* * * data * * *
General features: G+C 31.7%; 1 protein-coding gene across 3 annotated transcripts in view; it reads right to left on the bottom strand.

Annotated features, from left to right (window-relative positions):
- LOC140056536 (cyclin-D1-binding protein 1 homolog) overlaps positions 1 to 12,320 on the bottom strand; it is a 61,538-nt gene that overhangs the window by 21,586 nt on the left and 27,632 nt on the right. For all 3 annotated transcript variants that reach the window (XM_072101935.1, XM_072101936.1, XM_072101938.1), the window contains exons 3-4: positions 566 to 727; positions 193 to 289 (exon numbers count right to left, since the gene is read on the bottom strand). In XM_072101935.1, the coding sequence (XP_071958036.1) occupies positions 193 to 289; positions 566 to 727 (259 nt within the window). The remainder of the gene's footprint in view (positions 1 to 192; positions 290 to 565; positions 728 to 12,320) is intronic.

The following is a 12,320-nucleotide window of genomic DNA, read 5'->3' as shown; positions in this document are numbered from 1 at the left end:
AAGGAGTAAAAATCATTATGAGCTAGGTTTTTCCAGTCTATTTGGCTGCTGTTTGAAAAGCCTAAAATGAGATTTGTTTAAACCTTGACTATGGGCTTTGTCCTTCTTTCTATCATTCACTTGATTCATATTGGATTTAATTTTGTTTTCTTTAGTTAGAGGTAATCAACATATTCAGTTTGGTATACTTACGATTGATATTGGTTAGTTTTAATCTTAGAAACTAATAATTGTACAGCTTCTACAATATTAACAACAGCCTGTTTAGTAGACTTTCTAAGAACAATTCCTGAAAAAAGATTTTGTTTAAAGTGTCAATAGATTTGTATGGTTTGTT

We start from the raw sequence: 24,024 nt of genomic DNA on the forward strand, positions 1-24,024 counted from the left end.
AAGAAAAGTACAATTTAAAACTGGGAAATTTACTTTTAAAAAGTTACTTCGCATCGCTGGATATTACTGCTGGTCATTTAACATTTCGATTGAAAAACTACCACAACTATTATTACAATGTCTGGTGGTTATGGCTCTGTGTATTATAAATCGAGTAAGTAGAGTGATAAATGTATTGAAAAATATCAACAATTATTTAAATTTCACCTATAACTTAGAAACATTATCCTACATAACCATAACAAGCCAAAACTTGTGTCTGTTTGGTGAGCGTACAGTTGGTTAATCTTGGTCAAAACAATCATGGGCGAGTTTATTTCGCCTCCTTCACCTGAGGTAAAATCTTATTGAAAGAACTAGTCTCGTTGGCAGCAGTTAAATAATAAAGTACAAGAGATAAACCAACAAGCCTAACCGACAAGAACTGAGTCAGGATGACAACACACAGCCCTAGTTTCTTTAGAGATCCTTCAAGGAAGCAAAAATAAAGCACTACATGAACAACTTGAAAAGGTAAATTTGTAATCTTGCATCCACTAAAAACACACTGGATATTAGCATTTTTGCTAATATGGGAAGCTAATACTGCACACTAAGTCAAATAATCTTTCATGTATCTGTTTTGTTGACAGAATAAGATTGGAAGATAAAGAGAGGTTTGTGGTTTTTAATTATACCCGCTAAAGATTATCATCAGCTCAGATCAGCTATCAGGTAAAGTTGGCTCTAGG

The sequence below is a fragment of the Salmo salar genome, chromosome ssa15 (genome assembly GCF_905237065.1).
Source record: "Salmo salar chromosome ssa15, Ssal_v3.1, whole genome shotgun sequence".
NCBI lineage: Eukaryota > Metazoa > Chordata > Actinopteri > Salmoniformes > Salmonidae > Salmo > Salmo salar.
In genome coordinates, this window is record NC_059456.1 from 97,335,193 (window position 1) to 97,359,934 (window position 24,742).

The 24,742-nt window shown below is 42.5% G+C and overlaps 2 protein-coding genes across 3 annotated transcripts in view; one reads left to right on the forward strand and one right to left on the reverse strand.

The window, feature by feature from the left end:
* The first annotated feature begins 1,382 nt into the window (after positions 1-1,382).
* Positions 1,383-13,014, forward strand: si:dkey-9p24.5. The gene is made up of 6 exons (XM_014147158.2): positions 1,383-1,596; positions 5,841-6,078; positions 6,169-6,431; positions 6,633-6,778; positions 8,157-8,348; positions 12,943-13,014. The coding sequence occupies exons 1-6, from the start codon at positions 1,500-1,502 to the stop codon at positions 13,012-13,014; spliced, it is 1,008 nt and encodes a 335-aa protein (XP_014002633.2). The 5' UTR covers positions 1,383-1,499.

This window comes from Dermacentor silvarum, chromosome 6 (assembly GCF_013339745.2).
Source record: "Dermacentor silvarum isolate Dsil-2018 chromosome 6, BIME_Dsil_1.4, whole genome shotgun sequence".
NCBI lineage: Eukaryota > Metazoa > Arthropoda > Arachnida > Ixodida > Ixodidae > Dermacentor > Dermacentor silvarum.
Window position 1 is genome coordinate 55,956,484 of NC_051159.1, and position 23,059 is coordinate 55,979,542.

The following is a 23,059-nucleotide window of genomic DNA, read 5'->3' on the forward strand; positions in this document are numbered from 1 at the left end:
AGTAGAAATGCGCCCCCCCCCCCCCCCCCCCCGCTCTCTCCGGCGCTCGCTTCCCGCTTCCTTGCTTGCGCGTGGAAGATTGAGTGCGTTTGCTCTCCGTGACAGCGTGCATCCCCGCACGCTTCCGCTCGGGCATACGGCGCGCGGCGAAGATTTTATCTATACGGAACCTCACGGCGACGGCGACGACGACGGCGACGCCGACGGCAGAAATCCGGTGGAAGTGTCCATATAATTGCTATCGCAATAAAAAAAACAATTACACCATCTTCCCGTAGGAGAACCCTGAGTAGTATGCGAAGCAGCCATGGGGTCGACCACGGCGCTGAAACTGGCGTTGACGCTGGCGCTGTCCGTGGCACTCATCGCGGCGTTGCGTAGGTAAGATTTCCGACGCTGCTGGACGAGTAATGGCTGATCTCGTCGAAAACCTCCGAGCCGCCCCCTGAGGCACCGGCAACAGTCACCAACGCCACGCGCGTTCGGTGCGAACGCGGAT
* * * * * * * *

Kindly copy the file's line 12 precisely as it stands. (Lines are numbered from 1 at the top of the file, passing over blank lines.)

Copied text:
The 24,742-nt window shown below is 42.5% G+C and overlaps 2 protein-coding genes across 3 annotated transcripts in view; one reads left to right on the forward strand and one right to left on the reverse strand.